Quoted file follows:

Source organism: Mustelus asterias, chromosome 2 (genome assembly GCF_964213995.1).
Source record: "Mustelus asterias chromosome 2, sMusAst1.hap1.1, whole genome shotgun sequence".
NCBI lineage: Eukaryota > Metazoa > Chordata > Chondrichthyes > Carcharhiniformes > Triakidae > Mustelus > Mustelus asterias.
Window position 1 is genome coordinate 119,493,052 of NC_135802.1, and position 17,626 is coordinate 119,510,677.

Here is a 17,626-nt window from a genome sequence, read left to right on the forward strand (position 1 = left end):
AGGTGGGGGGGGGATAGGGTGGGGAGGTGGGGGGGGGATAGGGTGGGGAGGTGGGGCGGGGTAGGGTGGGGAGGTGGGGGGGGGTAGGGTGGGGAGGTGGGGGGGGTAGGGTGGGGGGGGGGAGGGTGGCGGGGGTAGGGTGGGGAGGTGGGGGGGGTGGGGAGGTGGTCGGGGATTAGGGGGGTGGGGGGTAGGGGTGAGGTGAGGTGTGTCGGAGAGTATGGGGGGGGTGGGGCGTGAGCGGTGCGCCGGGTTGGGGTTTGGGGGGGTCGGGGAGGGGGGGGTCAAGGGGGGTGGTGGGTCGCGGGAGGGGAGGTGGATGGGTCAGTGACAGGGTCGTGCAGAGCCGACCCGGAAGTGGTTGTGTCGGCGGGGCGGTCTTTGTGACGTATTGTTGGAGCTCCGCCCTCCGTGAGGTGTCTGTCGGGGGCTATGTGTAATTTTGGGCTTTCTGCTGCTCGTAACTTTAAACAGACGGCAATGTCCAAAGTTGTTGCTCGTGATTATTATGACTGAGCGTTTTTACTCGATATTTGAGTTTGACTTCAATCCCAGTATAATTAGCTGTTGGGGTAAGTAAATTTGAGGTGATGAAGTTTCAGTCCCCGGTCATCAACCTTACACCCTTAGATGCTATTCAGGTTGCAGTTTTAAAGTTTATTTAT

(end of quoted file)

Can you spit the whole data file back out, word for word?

Source organism: Mustelus asterias, chromosome 2 (genome assembly GCF_964213995.1).
Source record: "Mustelus asterias chromosome 2, sMusAst1.hap1.1, whole genome shotgun sequence".
NCBI lineage: Eukaryota > Metazoa > Chordata > Chondrichthyes > Carcharhiniformes > Triakidae > Mustelus > Mustelus asterias.
Window position 1 is genome coordinate 119,493,052 of NC_135802.1, and position 17,626 is coordinate 119,510,677.

Here is a 17,626-nt window from a genome sequence, read left to right on the forward strand (position 1 = left end):
AGGTGGGGGGGGGATAGGGTGGGGAGGTGGGGGGGGGATAGGGTGGGGAGGTGGGGCGGGGTAGGGTGGGGAGGTGGGGGGGGGTAGGGTGGGGAGGTGGGGGGGGTAGGGTGGGGGGGGGGAGGGTGGCGGGGGTAGGGTGGGGAGGTGGGGGGGGTGGGGAGGTGGTCGGGGATTAGGGGGGTGGGGGGTAGGGGTGAGGTGAGGTGTGTCGGAGAGTATGGGGGGGGTGGGGCGTGAGCGGTGCGCCGGGTTGGGGTTTGGGGGGGTCGGGGAGGGGGGGGTCAAGGGGGGTGGTGGGTCGCGGGAGGGGAGGTGGATGGGTCAGTGACAGGGTCGTGCAGAGCCGACCCGGAAGTGGTTGTGTCGGCGGGGCGGTCTTTGTGACGTATTGTTGGAGCTCCGCCCTCCGTGAGGTGTCTGTCGGGGGCTATGTGTAATTTTGGGCTTTCTGCTGCTCGTAACTTTAAACAGACGGCAATGTCCAAAGTTGTTGCTCGTGATTATTATGACTGAGCGTTTTTACTCGATATTTGAGTTTGACTTCAATCCCAGTATAATTAGCTGTTGGGGTAAGTAAATTTGAGGTGATGAAGTTTCAGTCCCCGGTCATCAACCTTACACCCTTAGATGCTATTCAGGTTGCAGTTTTAAAGTTTATTTAT